- 1 The Best Spring Things to do in New York City
- 1.1 1. See spring blossoms across the city
- 1.2 2. Attend one of the city’s many spring festivals
- 1.3 3. Soak in the spring sun from a cruise around the city
- 1.4 4. Take a day trip outside New York City
- 1.5 5. Enjoy bunch outside
- 1.6 6. Sit under the stars for an outdoor movie
- 1.7 7. Find good eats at the Bronx Night Market
- 1.8 8. Visit SUMMIT One Vanderbilt
- 1.9 9. Enjoy springtime on Governors Island
- 1.10 10. Head to a stadium to see the Spring Training
- 1.11 11. Visit the Statue of Liberty and Ellis Island
- 1.12 12. Walk the High Line
- 1.13 13. Roller Skate at Rockefeller Center’s Flipper’s Roller Boogie Palace
- 1.14 14. Enjoy a Broadway show
- 1.15 15. See the blooms from above on a helicopter tour
- 1.16 16. Go for a hike upstate
- 1.17 17. Walk around the Reflecting Pools for the Twin Towers at the 9/11 Memorial & Museum
- 1.18 18. Take in the view while walking the Brooklyn Bridge
- 1.19 19. Sunbath on one of the city’s public beaches
- 1.20 20. Have a throwback date night watching a movie at a drive-in theater
- 1.21 21. Take a walking tour of New York City
- 1.22 22. Enjoy the warming weather from a rooftop restaurant
- 1.23 23. Picnic in Madison Square Park before heading inside the Harry Potter Store
- 1.24 24. Walk around Little Island
- 1.25 25. Try taking the Tram over to Roosevelt Island
- 1.26 26. Head up to the Bronx for the New York Botanical Garden and the Bronx Zoo
- 1.27 27. Wander around The Cloisters while in bloom
- 2 Spring Activities in NYC: Wrap-Up
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The sun is shining, the birds are back chirping, and the weather is warming up–it’s finally spring!
As New Yorkers beat the winter blues until the end of the year, I’m looking forward to all the fun events happening around town this season.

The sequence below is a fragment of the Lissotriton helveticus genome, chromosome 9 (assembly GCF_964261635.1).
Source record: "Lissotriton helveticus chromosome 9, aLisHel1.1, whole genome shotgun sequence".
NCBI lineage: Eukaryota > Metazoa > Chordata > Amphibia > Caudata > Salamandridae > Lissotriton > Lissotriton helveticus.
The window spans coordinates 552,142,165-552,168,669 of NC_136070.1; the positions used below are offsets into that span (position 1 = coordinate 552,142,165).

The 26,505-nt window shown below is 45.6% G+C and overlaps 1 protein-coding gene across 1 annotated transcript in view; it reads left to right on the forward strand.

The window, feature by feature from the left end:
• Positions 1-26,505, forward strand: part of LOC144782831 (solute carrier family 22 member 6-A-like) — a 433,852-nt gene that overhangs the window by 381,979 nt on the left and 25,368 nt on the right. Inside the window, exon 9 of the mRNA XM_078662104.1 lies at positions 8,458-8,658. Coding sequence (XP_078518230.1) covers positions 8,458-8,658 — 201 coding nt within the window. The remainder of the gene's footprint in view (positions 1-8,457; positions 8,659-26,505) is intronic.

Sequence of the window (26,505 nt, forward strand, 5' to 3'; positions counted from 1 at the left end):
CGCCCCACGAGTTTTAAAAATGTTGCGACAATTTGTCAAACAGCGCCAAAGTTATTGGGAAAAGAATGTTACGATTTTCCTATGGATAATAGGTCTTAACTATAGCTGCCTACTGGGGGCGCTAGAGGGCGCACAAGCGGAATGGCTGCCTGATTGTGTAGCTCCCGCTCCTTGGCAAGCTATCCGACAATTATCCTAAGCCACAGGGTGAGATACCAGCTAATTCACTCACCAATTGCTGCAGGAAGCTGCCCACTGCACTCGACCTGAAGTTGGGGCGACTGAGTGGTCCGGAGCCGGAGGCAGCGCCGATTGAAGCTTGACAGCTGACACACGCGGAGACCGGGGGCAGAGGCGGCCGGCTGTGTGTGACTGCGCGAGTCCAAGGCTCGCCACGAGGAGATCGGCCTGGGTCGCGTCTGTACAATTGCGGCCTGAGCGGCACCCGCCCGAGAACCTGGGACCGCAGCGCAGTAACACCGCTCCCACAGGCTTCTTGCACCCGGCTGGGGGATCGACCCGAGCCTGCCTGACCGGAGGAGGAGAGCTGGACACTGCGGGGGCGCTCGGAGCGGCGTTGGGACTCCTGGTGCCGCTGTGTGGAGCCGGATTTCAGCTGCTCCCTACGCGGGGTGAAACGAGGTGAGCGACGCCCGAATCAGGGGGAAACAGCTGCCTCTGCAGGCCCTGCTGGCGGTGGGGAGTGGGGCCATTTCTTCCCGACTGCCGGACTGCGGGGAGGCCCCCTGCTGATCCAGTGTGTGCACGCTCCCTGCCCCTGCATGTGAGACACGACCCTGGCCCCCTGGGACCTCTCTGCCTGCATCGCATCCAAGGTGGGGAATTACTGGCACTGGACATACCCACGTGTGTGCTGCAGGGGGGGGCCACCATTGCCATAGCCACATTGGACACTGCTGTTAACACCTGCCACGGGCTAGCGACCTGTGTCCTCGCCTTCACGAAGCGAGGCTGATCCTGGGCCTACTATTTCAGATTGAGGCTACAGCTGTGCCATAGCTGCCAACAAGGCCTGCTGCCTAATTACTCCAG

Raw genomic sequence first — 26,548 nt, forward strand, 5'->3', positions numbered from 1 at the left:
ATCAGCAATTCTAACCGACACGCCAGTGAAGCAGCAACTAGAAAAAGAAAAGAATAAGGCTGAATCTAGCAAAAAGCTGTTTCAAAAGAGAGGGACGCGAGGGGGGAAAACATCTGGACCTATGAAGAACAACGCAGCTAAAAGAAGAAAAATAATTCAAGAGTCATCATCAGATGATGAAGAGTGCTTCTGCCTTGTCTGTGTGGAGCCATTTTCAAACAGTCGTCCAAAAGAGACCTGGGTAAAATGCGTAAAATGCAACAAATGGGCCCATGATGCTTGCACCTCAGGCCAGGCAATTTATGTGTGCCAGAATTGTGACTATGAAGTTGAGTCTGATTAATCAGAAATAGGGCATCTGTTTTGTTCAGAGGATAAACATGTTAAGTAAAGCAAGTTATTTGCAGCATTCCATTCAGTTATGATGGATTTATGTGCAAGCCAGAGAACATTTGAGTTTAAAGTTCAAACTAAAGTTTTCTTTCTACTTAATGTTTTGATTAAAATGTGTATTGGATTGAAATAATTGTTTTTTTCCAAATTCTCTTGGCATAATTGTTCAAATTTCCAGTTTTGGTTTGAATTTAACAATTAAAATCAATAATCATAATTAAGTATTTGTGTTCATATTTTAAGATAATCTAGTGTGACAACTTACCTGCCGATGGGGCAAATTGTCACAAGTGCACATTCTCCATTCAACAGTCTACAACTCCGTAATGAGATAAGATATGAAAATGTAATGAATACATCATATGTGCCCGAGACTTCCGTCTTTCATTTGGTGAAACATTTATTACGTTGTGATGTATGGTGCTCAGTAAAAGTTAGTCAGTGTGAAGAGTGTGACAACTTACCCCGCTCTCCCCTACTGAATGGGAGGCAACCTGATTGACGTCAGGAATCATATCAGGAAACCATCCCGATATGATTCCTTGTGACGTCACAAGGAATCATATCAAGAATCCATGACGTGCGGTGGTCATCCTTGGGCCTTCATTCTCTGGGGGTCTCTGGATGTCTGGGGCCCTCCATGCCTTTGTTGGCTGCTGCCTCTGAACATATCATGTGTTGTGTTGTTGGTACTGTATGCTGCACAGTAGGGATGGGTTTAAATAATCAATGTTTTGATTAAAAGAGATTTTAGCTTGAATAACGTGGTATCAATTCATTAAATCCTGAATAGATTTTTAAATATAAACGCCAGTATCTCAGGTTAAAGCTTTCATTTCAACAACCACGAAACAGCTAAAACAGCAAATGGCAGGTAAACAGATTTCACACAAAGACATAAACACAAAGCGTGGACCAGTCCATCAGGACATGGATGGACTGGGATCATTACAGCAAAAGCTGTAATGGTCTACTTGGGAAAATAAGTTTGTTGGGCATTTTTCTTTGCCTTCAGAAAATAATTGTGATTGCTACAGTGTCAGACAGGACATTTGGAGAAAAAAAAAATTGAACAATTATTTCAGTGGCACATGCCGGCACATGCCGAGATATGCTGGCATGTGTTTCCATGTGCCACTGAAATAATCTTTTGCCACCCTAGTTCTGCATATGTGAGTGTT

And since you’re in NYC, of course, there’s plenty to keep you busy during the warmer months!
From concerts and festivals to outdoor movies and family-friendly activities, you’re sure to be inspired by this list of some of the best spring activities in New York City.
The Best Spring Things to do in New York City
1. See spring blossoms across the city
All of New York City’s parks look particularly pretty during the spring. The trees and plants are vibrant green, and flowers are in bloom.
Pretty much every park in the city has a space dedicated to spring flowers, in addition to all of the other lovely plants that start to flower around this time of year.
But although New York City has tons of big, beautiful parks, there’s something special about Central Park during cherry blossom season.
It’s one of the most beautiful views–you can sit outside under the trees and take in the day with the added brilliance of the blossoms.
Or, if you’re over in Brooklyn, the Brooklyn Botanic Garden also has an incredible cherry blossom garden.
Also, the West Side Community Garden hosts an annual Tulip Festival featuring more than 12,000 tulips.
Fun Fact: The Dutch created the first European colony in Manhattan, and the Netherlands is known for its tulips!
2. Attend one of the city’s many spring festivals
Since New Yorkers are starting to come out of their apartments in the spring, you’ll find many different festivals and even the occasional street fair throughout the season!
And in any field of interest–music, cuisine, booze, literature, humor, films, or fashion.
Some of my favorite springs festivals in New York City include:
3. Soak in the spring sun from a cruise around the city
One of the best things to do in spring in New York City is to get back out on the water and cruise around the city!
Spend your day soaking in the sun and enjoying the vibrant colors nature brings from a boat as it floats all over the Hudson and East Rivers.
These are a few of my favorites:
4. Take a day trip outside New York City
If you want to spend one of your spring days in the five boroughs, there are so many beautiful places nearby you can easily take a day trip!
With several different train and bus systems operating out of NYC–MetroNorth, the Long Island Railroad, and New Jersey Transit, to name a few–you have more than enough options to visit other beautiful places nearby!